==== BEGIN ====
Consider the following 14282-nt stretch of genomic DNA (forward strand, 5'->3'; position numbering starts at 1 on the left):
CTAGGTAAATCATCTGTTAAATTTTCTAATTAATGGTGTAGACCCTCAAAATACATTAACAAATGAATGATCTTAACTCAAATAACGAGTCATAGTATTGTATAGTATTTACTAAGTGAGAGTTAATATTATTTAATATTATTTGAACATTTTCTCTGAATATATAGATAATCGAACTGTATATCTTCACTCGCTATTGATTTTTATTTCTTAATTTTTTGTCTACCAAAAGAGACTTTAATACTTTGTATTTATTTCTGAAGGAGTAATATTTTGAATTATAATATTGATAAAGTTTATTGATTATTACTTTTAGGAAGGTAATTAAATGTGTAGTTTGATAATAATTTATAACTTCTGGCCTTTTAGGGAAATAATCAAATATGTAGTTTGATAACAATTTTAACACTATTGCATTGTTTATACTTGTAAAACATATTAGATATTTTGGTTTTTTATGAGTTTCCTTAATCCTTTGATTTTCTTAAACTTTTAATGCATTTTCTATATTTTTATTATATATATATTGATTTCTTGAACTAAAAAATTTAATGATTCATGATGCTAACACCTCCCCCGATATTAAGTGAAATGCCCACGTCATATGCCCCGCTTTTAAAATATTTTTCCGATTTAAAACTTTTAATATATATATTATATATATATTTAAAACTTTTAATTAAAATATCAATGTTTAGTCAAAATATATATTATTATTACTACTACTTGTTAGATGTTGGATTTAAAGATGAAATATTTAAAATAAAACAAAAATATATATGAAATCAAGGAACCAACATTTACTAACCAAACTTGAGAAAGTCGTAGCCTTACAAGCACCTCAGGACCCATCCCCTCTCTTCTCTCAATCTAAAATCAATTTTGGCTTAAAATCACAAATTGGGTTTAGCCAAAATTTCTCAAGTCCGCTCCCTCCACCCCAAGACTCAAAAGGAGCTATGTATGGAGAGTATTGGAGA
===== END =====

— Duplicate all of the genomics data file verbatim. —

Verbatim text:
Consider the following 14282-nt stretch of genomic DNA (forward strand, 5'->3'; position numbering starts at 1 on the left):
CTAGGTAAATCATCTGTTAAATTTTCTAATTAATGGTGTAGACCCTCAAAATACATTAACAAATGAATGATCTTAACTCAAATAACGAGTCATAGTATTGTATAGTATTTACTAAGTGAGAGTTAATATTATTTAATATTATTTGAACATTTTCTCTGAATATATAGATAATCGAACTGTATATCTTCACTCGCTATTGATTTTTATTTCTTAATTTTTTGTCTACCAAAAGAGACTTTAATACTTTGTATTTATTTCTGAAGGAGTAATATTTTGAATTATAATATTGATAAAGTTTATTGATTATTACTTTTAGGAAGGTAATTAAATGTGTAGTTTGATAATAATTTATAACTTCTGGCCTTTTAGGGAAATAATCAAATATGTAGTTTGATAACAATTTTAACACTATTGCATTGTTTATACTTGTAAAACATATTAGATATTTTGGTTTTTTATGAGTTTCCTTAATCCTTTGATTTTCTTAAACTTTTAATGCATTTTCTATATTTTTATTATATATATATTGATTTCTTGAACTAAAAAATTTAATGATTCATGATGCTAACACCTCCCCCGATATTAAGTGAAATGCCCACGTCATATGCCCCGCTTTTAAAATATTTTTCCGATTTAAAACTTTTAATATATATATTATATATATATTTAAAACTTTTAATTAAAATATCAATGTTTAGTCAAAATATATATTATTATTACTACTACTTGTTAGATGTTGGATTTAAAGATGAAATATTTAAAATAAAACAAAAATATATATGAAATCAAGGAACCAACATTTACTAACCAAACTTGAGAAAGTCGTAGCCTTACAAGCACCTCAGGACCCATCCCCTCTCTTCTCTCAATCTAAAATCAATTTTGGCTTAAAATCACAAATTGGGTTTAGCCAAAATTTCTCAAGTCCGCTCCCTCCACCCCAAGACTCAAAAGGAGCTATGTATGGAGAGTATTGGAGA